Indeed, under Suharto, the Indo­nesian economy made remarkable progress. The people were finally getting enough to eat. Yet even while the new Green Revolution rice varieties increased rice output, they were not universally popular. The Javanese are very picky about their rice. Taste, texture and aroma are far more important than mere consumption.

Trade too was developing. Clove cigarettes, known as kretek,became one of the average man’s pleasures. Nothing can take a traveller in a foreign land back to Indonesia more rapidly than the scent of cloves.

The Suharto government was spreading its wings to foreign shores. The foundation of the Association of South East Asian Nations (ASEAN) on August 8, 1967, brought together Indonesia, Malaysia, Singapore, the Philippines and Thailand. ASEAN was not a military pact, but was intended to foster national resilience.

Indonesia became primus inter pares among the ASEAN member states. Five members was a lucky number, but it was intended that ASEAN should expand beyond that to take in all of South-East Asia, but no more, as Sri Lanka found when its overtures for membership were deftly repulsed.

In Vietnam the Tet offensive of 1968 showed the ability of the North Vietnamese Communists to promote a major military offensive against the Saigon government and their allies, in particular the United States. Clearly, the United States eventually lost the will to prosecute the war.

With the withdrawal of the U.S. from South-East Asia, the “domino effect” would be put to the test. This fear did not warrant the left’s mockery, and without the bloody regime of the Khmer Rouge turning Cambodia into “Vietnam’s Vietnam”, it could well have proved justified. ASEAN was to buy the member states time for “self-strengthening”.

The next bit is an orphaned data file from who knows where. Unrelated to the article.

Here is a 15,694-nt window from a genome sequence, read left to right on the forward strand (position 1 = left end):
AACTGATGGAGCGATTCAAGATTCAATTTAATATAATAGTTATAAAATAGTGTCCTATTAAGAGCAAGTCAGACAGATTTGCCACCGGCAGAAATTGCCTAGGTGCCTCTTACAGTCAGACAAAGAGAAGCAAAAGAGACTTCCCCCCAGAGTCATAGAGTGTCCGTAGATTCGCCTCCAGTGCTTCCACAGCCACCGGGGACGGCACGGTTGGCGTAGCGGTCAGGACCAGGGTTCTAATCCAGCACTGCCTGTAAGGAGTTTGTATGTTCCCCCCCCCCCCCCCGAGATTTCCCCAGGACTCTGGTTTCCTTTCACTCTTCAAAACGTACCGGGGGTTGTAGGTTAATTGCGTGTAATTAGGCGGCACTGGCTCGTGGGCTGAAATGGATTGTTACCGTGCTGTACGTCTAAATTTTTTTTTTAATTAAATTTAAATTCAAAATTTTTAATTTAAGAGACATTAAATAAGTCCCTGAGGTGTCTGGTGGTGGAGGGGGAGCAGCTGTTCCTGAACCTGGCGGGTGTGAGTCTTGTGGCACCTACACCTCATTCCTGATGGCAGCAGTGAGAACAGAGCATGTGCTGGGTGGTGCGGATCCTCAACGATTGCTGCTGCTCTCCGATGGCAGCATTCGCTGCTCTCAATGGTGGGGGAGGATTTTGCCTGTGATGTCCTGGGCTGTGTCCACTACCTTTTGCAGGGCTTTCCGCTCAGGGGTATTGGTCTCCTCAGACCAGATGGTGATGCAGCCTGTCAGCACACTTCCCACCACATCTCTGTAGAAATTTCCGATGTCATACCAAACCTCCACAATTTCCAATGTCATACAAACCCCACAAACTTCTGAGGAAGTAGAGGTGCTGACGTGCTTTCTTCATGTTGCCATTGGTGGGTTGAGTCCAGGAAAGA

Suharto remained in power at least partially because of the loyalty of the Armed Forces. The role of the Army was described as dwifungsi (dual function): it played a role in government as well as fulfilling its role as a fighting force. The Army had reserved seats in Parliament, the bureaucracy and so on. Dwifungsi under Suharto was a continuation and expansion of the Army’s traditional role, as the Army saw it.

As a traditional Javanese, Suharto had mystical tendencies. He was an adherent of the kebatinan, the mystical tradition of Java. He was influenced by a dukun putih, a “good” shaman who was schooled in the mystical arts.

Some dispute exists over Suharto’s adherence to Islam. Suharto did undertake the Hajj, the pilgrimage to Mecca that all believing Muslims must undertake at least once if they are able. He did not, however, add the term “Haji” to his name, as would most devout Muslims, nor did he change his name, although he did on occasion attach the name “Mohammad”, “the Prophet of Allah”, to his name. Suharto was too Javanese to do that.